Student athletes speak out about impacts, changes to fall sports due to COVID-19

Senior Katie Kuc practices on a golf course during quarantine with social distancing implemented. Although she had limited practice with her team, she said she mostly goes to golf courses to work by herself as well as work on her course management.

Senior Katie Kuc practices on a golf course during quarantine with social distancing implemented. Although she had limited practice with her team, she said she mostly goes to golf courses to work by herself as well as work on her course management.

Karolena Zhou

Ever since CHS closed in March due to COVID-19, sports have never been the same. As the new school year starts, fall sports are among those that will see new restrictions and requirements put forth to limit the spread of the virus. 

According to Athletics Director Jim Inskeep, the athletics department is still working through specifics since new information is being provided daily. Inskeep said there are four phases in the overall plan.

Phase 3 of the plan to continue athletics will start tomorrow and will include instructions on afterschool games and practices.

Junior Cassie Blaufuss practices her squats while at home during quarantine. She said although COVID-19 affected her team workouts and practices, she said she understands the safety implications for social distancing and at-home workouts.

“As of today, our plans for Phase 2 are to keep the 15-hour limit in place on campus for the next two weeks, which is a variation from our original plan,” Inskeep said via email. “Locker room access will be kept to football only at a 50% capacity and for equipment storage only. Processes will be in place for that usage. All other locker room use will not begin until the start of the school year.”

Even with the restrictions outlined in Phase 3, Inskeep said student athletes will practice on all scheduled days.

“Student athletes will practice on all days regardless of the cohort they are assigned to for the schedule,” Inskeep said. “(Both) virtual-only learners (and hybrid students) are now eligible to participate in extracurricular activities.”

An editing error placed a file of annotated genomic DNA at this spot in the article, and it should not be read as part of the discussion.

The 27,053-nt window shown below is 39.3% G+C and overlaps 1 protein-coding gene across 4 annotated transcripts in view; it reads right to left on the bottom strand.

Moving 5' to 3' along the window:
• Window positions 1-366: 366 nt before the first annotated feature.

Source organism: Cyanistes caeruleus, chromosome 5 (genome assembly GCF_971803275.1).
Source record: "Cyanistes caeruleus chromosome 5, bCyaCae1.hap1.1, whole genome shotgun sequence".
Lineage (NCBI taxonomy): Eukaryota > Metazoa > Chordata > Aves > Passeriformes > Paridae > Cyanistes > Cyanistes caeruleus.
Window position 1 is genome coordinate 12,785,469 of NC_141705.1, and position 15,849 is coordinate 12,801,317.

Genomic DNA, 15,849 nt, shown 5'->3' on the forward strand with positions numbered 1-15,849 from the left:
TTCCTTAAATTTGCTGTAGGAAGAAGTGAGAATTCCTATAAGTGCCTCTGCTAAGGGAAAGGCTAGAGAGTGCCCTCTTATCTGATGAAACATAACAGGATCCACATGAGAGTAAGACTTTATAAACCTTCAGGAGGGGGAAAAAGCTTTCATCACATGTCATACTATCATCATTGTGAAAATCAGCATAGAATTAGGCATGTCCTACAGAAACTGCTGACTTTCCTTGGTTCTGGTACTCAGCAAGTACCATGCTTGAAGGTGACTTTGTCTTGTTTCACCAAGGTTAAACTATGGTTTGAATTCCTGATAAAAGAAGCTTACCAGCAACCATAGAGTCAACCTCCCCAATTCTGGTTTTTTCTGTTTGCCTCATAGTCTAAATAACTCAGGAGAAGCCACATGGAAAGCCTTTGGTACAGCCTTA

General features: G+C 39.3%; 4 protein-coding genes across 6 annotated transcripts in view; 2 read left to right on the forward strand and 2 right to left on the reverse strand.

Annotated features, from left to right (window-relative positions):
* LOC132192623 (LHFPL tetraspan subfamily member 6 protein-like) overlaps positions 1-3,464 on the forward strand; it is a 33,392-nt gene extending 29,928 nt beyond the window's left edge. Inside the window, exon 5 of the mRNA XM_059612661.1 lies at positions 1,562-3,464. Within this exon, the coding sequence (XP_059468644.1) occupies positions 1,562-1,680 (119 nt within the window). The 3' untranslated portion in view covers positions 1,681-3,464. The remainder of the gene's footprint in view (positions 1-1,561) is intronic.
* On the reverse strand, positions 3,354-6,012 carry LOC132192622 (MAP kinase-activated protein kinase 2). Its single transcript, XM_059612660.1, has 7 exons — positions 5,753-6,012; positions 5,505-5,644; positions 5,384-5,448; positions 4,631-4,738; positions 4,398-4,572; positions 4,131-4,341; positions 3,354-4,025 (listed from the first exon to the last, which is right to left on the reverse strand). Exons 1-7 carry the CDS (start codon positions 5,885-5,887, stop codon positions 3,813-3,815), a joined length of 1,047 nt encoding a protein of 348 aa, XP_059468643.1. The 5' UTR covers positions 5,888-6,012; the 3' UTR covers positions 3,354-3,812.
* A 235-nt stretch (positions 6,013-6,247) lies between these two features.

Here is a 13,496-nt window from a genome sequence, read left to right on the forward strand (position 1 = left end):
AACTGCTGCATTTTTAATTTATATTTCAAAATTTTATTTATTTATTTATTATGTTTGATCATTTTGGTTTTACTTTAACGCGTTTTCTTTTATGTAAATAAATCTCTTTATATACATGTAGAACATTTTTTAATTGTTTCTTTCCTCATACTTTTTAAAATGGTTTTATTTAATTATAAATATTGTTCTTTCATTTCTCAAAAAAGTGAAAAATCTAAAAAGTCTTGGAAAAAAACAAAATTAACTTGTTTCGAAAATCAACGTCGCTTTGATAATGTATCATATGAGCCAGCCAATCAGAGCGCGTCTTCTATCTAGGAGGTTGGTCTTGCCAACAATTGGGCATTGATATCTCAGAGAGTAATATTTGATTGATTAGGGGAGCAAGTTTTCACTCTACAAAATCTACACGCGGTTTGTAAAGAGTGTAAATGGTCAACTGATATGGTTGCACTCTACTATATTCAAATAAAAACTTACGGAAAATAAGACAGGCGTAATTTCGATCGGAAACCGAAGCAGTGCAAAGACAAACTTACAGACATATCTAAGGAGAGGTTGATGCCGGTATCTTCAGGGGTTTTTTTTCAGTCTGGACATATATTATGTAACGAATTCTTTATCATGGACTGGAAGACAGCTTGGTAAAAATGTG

While teams had less practices than normal this summer, quarantine has allowed Katie Kuc, women’s varsity golf player and senior, to spend more alone time on the course. 

She said because of that, she further developed her course management. For her, COVID-19 hasn’t affected her practice much other than her being unable to practice on the range for a couple weeks. Kuc said she was still able to play on the courses.

“COVID-19 has definitely had an effect in my practices, but not much,” Kuc said. “Almost all courses have been open to play, although some ranges have been closed; most ranges are open now, so I normally go out and practice on the range, then I will go play nine or 18 holes depending on how much time I have. Then, I finish with some short game. Some days, I will just practice and not play.”

On the other hand, Cassie Blaufuss, women’s volleyball player and junior, said COVID-19 has had a greater impact on her volleyball practice.

“(COVID-19) has made me unable to practice as any teamwork aspects of volleyball because I am practicing by myself,” Blaufuss said.

Even though Kuc and Blaufuss said quarantine is frustrating and hinders social interactions, they said they agree with its limitations.

“I dislike the change because it is difficult to do the same routine every day while being stuck at home; however, I understand that this change is necessary for my family’s health,” Blaufuss said.

During the summer, many students would participate in summer activities such as competing in tournaments or conditioning.

“Most sports would have been in typical summer activities starting June 1,” Inskeep said. “This would include summer tournaments, weightlifting and general skill development. Typically, most of our programs would have summer conditioning, weight training, team camps and competitions against other schools.”

Quarantine shut down the gyms and canceled the summer conditioning programs, leaving students to find ways to work out on their own, which is something Kuc’s trainer helped her with.

“My gym has been closed, so my trainer has sent workouts to me, so I can do them on my own,” Kuc said. “Right now, I do online workouts. I watch videos and do them on my own.”

Likewise, Blaufuss follows workout videos to exercise. She said COVID-19 has benefitted her by allowing her to focus on strength exercise, especially for her core. 

“I would prefer to be in the gym with a volleyball, as I feel like those are the skills that I am losing due to (the coronavirus),” Blaufuss said. “I am doing (fewer) workouts that are solely playing volleyball and more that will improve my overall strength as an athlete.

 “I now practice by spending about 20 minutes passing or setting against the wall, then I follow a workout video that is about 30 minutes long.”

Because of social distancing, the only time that Balufuss interacts with her team is through Zoom workouts.

While Kuc said she is bummed out by the inability to interact with teammates, the upcoming season makes her both excited and nervous.

“I am nervous for the upcoming season because we will all be behind in our skills, so it will probably be very sloppy at first,” Blaufuss said.

Like Blaufuss, Kuc said she is also excited for the upcoming season.

“I am excited for this season,” Kuc said. “I think we will have a strong team with freshmen coming in.” 

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